June 28, 2007

Reasoner 1(3)

The third issue of the Reasoner just hit the e-stands. Here's the TOC:

"Pierre May be Ignorant but He's Not Irrational"
Jesse Steinberg (UC-Riverside)

"Free Will and Lucky Decisions"
Gerald Harrison (University of Bath)

"United States v. Shonubi: Statistical Evidence and 'The Same Course of Conduct' Rule"
Amit Pundik (Law, University of Oxford)

"Williamson on Counterpossibles"
Brit Brogaard (University of Missouri)
Joe Salerno (St Louis University)

"Mathematical Blogging"
David Cornfield (Max Planck Institute, Tübingen)

"Does Direct Inference Require Pollock's Principle of Agreement?"
Stephen Fogdall (Schnader Harrison Segal and Lewis LLP)

"The Pirahã Language, the Language Template, and the Mind"
William Abler (Geology, The Field Museum)

June 13, 2007

Williamson on Counterpossibles

Lewis/Stalnaker semantics has it that all counterpossibles are vacuously true. Non-vacuism, by contrast, says that the truth-values of counterpossibles are affected by the truth-values of the consequents. Williamson, in his Hempel Lectures, objects to non-vacuism. He asks us to consider someone who answered `11' to `What is 5 + 7?' but who mistakenly believes that he answered `13'. For the non-vacuist, (1) is false, (2) true:

(1) If 5 + 7 were 13, x would have got that sum right
(2) If 5 + 7 were 13, x would have got that sum wrong

Williamson is not persuaded by the initial intuitiveness of such examples:

... they tend to fall apart when thought through. For example, if 5 + 7 were 13 then 5 + 6 would be 12, and so (by another eleven steps) 0 would be 1, so if the number of right answers I gave were 0, the number of right answers I gave would be 1. (Lecture 3)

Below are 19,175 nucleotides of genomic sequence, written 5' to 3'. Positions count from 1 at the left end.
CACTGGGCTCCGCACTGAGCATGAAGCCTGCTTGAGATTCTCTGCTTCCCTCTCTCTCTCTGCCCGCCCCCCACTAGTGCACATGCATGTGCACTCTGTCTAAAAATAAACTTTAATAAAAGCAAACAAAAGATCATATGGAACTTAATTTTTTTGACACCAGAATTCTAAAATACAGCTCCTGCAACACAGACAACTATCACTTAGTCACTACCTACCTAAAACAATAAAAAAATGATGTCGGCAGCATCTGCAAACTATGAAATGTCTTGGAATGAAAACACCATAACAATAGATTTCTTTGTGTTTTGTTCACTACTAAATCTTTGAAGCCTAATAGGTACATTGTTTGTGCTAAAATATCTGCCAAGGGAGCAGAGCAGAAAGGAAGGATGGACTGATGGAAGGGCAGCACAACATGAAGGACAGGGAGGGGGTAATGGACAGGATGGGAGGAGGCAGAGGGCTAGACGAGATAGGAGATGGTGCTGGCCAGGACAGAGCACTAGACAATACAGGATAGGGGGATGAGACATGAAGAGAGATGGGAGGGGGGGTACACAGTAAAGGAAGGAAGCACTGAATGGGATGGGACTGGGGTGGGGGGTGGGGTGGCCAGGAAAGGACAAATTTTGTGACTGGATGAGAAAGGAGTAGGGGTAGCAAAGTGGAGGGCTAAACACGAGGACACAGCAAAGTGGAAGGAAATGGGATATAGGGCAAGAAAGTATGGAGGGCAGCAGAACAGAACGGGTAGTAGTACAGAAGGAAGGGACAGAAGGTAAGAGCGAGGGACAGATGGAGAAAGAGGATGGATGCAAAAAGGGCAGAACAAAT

That's the whole argument. It isn't initially clear what the full argument is, but Brogaard and I commented on our abbreviated version of it in "Why Counterpossibles are Non-Trivial" (The Reasoner v.1, no. 1). Alan Baker's critique (The Reasoner v.1, no. 2) of our paper has prompted us to say more. Here's what we think.

Williamson's conclusion is this:

(3) If the number of right answers I gave were 0, then the number of right answers I gave would be 1.

The implicit reductio must be this: If (3) is true, then (1) and (2) are true --- contrary to what the non-vacuist supposes. For if I gave 0 right answers (in close worlds where 0=1), then I also gave 1 right answer (in those worlds). Hence, I got the sum right and wrong (in those worlds).

Williamson's abbreviated eleven-plus-one steps must be these:

(i) If 5 + 7 were 13, then 5 + 6 would be 12
(ii) If 5 + 7 were 13, then 5 + 5 would be 11
(xi) If 5 + 7 were 13, then 5 + -4 would be 2.
(xii) If 5 + 7 were 13, then 5 + -5 would be 1.

Getting to (3) from here, however, is trickier than Williamson supposes. The argument must be that any world where 5 + -5 = 1 is one where 0 = 1, substituting `0' for `5 + -5'. Hence,
(xiii) If 5+7 were 13 then 0 would be 1.

Therefore, if 5+7 were 13 (and I gave 0 right answers), then (since 0 would be 1) the number of right answers I gave would be 1.

The argument is unsuccessful. First, substituting `0' for `5+5' is illicit, since as Williamson himself notes the non-vacuous counterfactual is hyperintensional. Hyperintensional operators do not permit substitutions of co-referring terms salva veritate.

Incidentally, Williamson takes the hyperintensionality to be a mark against non-vacuism, because substitution is valid in more ordinary counterfactual contexts. However, we need not throw out the baby with the logically ill-behaved bath water. This sort of substitution preserves truth at every world on every standard model. Only the counterpossible context (i.e., the counterfactual context whose accessibility relation invokes impossible worlds) are hyperintensional. Our logical principles can be restricted accordingly.

A second problem for Williamson emerges in steps (i) through (xiii). These conclusions hold, if the game is to evaluate the consequent of each at deductively closed worlds where 5+7 = 13. But if there are non-trivial counterpossibles, the relevant worlds of evaluation must not be deductively closed---lest they collapse into the trivial world where everything is true.